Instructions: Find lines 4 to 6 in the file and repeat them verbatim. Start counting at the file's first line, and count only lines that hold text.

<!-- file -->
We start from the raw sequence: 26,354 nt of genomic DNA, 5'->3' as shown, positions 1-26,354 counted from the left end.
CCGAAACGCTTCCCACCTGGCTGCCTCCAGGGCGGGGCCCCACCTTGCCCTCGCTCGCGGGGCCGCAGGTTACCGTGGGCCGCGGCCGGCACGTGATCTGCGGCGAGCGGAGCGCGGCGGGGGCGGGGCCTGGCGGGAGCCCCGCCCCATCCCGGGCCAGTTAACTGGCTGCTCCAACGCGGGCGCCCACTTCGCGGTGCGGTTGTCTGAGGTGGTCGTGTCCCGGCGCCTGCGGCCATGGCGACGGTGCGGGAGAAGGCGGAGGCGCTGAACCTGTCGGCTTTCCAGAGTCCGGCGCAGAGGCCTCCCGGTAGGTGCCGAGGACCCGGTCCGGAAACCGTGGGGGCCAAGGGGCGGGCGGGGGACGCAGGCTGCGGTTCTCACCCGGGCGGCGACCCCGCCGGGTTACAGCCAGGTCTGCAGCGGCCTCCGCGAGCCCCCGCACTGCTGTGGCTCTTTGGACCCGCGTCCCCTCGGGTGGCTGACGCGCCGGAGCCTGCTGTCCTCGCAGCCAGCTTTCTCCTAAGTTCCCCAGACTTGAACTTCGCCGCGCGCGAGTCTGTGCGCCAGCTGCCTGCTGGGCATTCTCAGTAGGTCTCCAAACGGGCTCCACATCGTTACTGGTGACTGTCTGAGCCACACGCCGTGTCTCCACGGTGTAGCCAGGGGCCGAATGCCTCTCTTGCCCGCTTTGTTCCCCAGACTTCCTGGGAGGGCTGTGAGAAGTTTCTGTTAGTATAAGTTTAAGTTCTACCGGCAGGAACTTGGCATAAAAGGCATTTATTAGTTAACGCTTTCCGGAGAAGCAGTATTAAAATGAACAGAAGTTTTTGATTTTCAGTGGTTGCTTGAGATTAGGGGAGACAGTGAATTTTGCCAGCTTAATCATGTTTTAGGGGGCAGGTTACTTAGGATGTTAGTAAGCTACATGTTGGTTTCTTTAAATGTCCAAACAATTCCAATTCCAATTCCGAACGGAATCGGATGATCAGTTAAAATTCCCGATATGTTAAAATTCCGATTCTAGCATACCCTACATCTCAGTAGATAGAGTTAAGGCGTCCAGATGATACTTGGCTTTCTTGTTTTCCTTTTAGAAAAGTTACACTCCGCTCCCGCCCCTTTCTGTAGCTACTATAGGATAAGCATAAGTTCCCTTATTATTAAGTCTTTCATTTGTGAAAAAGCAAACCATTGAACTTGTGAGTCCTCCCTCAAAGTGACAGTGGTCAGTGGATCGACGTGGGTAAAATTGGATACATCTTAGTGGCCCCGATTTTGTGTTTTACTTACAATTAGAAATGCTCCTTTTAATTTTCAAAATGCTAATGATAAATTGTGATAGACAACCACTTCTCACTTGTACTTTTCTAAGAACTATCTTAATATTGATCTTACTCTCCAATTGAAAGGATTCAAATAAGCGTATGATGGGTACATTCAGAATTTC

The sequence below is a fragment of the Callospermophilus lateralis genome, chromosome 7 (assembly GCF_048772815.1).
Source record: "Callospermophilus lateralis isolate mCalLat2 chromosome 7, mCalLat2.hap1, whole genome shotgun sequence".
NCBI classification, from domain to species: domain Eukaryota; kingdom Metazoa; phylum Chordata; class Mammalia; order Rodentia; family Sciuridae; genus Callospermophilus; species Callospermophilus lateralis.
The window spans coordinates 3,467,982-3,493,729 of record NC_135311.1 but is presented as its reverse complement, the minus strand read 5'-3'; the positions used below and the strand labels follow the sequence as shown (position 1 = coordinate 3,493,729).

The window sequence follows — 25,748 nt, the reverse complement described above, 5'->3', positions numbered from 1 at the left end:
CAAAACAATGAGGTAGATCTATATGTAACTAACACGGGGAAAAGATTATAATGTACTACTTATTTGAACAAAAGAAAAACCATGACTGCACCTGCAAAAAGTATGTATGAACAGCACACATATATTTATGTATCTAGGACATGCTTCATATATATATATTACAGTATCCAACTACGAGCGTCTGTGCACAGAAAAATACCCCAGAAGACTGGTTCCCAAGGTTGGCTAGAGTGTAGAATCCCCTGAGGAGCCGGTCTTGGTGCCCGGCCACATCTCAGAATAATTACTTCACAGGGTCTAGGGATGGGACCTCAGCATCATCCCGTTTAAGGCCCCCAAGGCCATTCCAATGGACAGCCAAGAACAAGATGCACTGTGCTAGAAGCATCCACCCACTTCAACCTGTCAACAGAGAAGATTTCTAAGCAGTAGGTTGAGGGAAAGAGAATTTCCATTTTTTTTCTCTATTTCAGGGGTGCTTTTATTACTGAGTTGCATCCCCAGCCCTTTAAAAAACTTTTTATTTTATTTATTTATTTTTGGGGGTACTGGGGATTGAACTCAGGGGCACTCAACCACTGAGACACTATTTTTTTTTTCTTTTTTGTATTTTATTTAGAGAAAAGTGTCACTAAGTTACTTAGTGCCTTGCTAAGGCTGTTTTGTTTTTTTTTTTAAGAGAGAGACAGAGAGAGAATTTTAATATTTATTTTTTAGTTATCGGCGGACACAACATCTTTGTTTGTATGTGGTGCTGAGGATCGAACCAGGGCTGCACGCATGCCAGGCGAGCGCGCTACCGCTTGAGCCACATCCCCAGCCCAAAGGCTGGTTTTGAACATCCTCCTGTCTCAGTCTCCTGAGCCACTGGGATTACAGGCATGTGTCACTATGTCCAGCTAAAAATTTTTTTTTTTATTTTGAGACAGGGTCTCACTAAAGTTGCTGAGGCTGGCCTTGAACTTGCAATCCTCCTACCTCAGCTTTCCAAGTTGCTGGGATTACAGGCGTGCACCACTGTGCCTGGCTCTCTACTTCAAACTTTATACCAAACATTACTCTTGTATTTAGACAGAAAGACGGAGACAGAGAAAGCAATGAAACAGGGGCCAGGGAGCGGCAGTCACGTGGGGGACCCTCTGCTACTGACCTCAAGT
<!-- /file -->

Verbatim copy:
Source record: "Callospermophilus lateralis isolate mCalLat2 chromosome 7, mCalLat2.hap1, whole genome shotgun sequence".
NCBI classification, from domain to species: domain Eukaryota; kingdom Metazoa; phylum Chordata; class Mammalia; order Rodentia; family Sciuridae; genus Callospermophilus; species Callospermophilus lateralis.
The window spans coordinates 3,467,982-3,493,729 of record NC_135311.1 but is presented as its reverse complement, the minus strand read 5'-3'; the positions used below and the strand labels follow the sequence as shown (position 1 = coordinate 3,493,729).